Monday, March 27, 2006
How German Is It?
A question for film noir buffs. What do you make of frame narrative in The Killers? Frame is not quite the right term, but I hope you know what I’m talking about—that part of the movie dedicated to the effort of insurance investigator Jim Reardon (Edmond O’Brien) and detective Sam Lubinsky (Sam Levene) to unravel the central mystery behind the killing of the Swede (Burt Lancaster, in the role that made him a star). I suppose until recently I thought this part of the film’s design was clever, but relatively straightforward. Recently, however, I’ve been reading some of the criticism on noir and Robert Siodmak, and I came across two arguments that made me wonder. The fact that they make almost completely contradictory claims has only deepened my perplexity. Next thing I know I’ll be inhabiting the noir universe. Is anything straightforward?! Can anyone be trusted?! Can I please have a cigarette?!
In case you haven’t seen the flic in awhile, The Killers is the legendary adaptation and extension of Hemingway’s story. In the opening narrative, the Swede is tracked down by gunmen and despite Nick Adams’s warnings doesn’t flee his execution. The sequence is justly celebrated. Lancaster is shown lying in bed in deep shadow. (I think. All this is from memory and could be off in details.) He tells Nick, “I did something wrong . . . once.” Then, after Nick’s left, befuddled at his friend’s resignation, the Swede hears the gunmen approach and stares the camera straight on in wide-eyed anticipation. Quick cutting between the approaching killers and Swede’s staring face builds the tension. The killers burst in and fire into the darkness. C’est fini.
The rest of the movie explains the enigma of Swede’s passive readiness to die, using Reardon’s investigation as its explanatory device. The resulting narrative is extraordinarily complex. (I think there are 11 flashbacks, including inset flashbacks, if I remember right. Proustian!) But manifold though the design is, the thematic implications of the overarching narrative seem pretty straightforward. Appropriately bedazzled by Ava Gardner (as Kitty), Swede follows her into a world of deceit and seduction and ends up dead. Piecing together the story in retrospect, Reardon along with Swede’s childhood buddy Sam Lubinsky—the cop who married Swede’s devoted but unseducive ex-fiance—track down Kitty and bring her to justice. The bad guys die. Kitty’s headed for the bighouse. It looks, as Frank Krutnik points out, like a victory for patriarchy over the fatal forces of femininity and desire. Indeed, the movie nicely emphasizes the point via a classic tactic of the mystery story—making the investigator mimic the steps of the victim (as in The Vanishing). Lots of clever parallels show that Reardon only avoids Swede’s fate because, by contrast to his opposite number, he maintains his connections with a network of loyal fellows.
That’s how I saw things until I read Deborah Lazaroff Alpi’s biography/critical study of Siodmak, which views Siodmak’s American movies mainly as an extension of the styles the director developed in Berlin during the 20s. In The Killers she says, “American naturalism and German expressionism are in effect successfully wedded to convey the fatalistic ambiance of the story.” She sees that fatalism not just in the elaborate flashback structure, or in Swede’s passive demeanor, or in the multiple shots that show him supine, but in Riordan’s investigation as well—which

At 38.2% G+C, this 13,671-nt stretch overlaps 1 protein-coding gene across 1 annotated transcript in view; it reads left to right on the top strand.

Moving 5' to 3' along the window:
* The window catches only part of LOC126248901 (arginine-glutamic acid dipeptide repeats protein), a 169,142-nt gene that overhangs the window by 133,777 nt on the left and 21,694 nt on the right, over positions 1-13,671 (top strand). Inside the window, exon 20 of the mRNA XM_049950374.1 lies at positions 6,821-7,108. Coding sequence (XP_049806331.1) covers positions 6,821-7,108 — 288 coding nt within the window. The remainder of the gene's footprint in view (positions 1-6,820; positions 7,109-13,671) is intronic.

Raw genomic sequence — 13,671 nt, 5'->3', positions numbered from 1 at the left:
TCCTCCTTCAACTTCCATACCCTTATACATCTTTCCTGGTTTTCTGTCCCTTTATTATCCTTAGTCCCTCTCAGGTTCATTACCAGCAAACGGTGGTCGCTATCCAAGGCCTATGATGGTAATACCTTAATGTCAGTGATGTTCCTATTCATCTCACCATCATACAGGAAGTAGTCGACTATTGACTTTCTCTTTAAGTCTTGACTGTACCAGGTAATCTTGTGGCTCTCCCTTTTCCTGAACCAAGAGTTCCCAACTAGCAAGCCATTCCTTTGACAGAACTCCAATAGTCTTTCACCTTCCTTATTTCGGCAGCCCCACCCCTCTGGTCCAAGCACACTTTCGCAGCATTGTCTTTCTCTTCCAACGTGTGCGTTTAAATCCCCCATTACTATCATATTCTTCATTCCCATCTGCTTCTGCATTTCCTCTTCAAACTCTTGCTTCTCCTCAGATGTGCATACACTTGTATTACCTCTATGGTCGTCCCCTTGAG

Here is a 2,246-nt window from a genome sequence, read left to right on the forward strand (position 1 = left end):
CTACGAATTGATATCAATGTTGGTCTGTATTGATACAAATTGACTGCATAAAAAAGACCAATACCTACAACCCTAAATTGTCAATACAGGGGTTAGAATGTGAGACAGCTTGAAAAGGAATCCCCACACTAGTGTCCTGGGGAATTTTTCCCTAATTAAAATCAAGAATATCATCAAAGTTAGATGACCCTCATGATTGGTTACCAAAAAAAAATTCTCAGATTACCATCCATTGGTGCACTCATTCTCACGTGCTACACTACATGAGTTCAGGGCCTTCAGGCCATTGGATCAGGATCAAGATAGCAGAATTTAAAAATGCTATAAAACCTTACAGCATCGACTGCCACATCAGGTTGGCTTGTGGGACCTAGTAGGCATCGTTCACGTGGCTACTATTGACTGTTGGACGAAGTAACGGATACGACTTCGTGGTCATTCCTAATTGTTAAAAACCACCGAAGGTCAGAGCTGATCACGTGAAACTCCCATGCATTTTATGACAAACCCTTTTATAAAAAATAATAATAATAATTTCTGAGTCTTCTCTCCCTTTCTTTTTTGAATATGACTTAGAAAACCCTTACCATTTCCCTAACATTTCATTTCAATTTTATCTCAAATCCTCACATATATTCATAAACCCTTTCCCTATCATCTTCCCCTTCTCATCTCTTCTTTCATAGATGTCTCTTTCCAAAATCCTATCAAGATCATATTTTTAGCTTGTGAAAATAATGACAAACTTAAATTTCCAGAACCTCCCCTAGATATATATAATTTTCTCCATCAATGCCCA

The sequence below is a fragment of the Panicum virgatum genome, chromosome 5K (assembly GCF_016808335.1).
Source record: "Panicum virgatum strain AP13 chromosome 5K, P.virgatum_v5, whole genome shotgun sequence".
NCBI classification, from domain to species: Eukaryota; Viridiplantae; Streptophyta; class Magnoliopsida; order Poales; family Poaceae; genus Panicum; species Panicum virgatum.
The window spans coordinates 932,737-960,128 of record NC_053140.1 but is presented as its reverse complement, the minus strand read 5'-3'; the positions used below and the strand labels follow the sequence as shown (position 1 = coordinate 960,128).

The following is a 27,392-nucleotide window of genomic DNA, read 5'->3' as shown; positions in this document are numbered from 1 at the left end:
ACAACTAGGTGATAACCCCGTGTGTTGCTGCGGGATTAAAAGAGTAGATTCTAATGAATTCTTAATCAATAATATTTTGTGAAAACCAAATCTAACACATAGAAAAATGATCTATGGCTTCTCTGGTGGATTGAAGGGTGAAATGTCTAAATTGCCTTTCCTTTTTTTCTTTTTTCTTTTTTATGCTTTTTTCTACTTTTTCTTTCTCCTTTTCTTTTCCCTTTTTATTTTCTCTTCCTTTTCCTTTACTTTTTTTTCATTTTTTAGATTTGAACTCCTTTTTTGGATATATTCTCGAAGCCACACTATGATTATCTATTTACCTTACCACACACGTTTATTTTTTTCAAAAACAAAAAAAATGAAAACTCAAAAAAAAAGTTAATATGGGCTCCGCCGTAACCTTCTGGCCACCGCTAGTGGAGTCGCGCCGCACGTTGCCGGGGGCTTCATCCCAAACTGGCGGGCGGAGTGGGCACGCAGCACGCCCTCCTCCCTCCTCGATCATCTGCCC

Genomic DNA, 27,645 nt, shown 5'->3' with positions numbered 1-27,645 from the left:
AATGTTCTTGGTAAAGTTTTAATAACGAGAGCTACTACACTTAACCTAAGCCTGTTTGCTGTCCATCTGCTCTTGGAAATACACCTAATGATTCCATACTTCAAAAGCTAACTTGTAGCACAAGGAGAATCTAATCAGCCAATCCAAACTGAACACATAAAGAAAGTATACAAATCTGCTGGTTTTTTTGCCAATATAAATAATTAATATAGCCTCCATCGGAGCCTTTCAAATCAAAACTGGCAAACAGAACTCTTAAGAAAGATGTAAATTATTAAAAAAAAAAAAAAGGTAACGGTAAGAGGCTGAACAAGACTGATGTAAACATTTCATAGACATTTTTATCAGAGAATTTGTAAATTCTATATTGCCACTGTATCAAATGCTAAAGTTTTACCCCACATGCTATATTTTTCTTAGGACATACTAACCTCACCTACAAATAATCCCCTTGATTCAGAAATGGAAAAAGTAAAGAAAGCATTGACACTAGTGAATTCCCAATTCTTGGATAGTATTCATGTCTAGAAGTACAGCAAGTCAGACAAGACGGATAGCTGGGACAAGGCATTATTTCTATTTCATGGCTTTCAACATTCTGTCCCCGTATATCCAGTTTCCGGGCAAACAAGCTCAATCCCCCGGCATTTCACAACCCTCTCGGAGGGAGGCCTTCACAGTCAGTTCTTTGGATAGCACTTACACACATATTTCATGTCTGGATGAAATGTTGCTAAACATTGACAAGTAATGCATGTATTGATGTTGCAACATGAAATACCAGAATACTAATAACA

only heightens the existential nature of the story by conveying the sense that Swede’s fate is irrefutable. He is dead and nothing can change this fact, yet Riordan continues to search for an answer—even though his efforts result in the destruction of others. Indeed, both Riordan and Swede seem to be on steady courses to predestined and foregone conclusions.
Can this be right? Alpi wants Riordan to be Glenn Ford in The Big Heat or, worse, John Wayne in The Searchers. But is that so? Yeah, people are destroyed, but they happen to be an unsavory bunch—especially the gangster cum entrepreneur who masterminds Swede’s manipulation and, of course, Kitty. True, the Swede’s not saved, but some retrospective justice is implicitly done when his story’s told and his tormentors are brought low, no?
Maybe. Looking at things from a whole different angle is Oliver Harris--whose essay “Film Noir Fascination: Outside History, but Historically So” (in Cinema Journal ) is a fiendishly clever and, well, fascinating account of the allure of noir. Do I need to add that Zizek figures here? Also Blanchot, Benjamin, and some others. As Harris sees the movie with their help (and through it the whole noir canon), the real subject isn’t crime and justice, or sex and authority, but a confrontation with the abyss of “time’s absence.” Put differently, the subject is trauma and its unrepresentability. “As a kind of hole in knowledge or blind spot in visibility, the trauma can be represented only negatively, like Lacan’s unsymbolized ‘real of desire,’ and inferred by its repetitious effects.” Usually, movies epitomize our effort to literally screen out the real, but when Swede stares us dead in the eyes, we confront a mirror of our own desperate gaze and encounter not just our fascination (sadistic and masochistic) with Swede’s impending death but our own non-existence.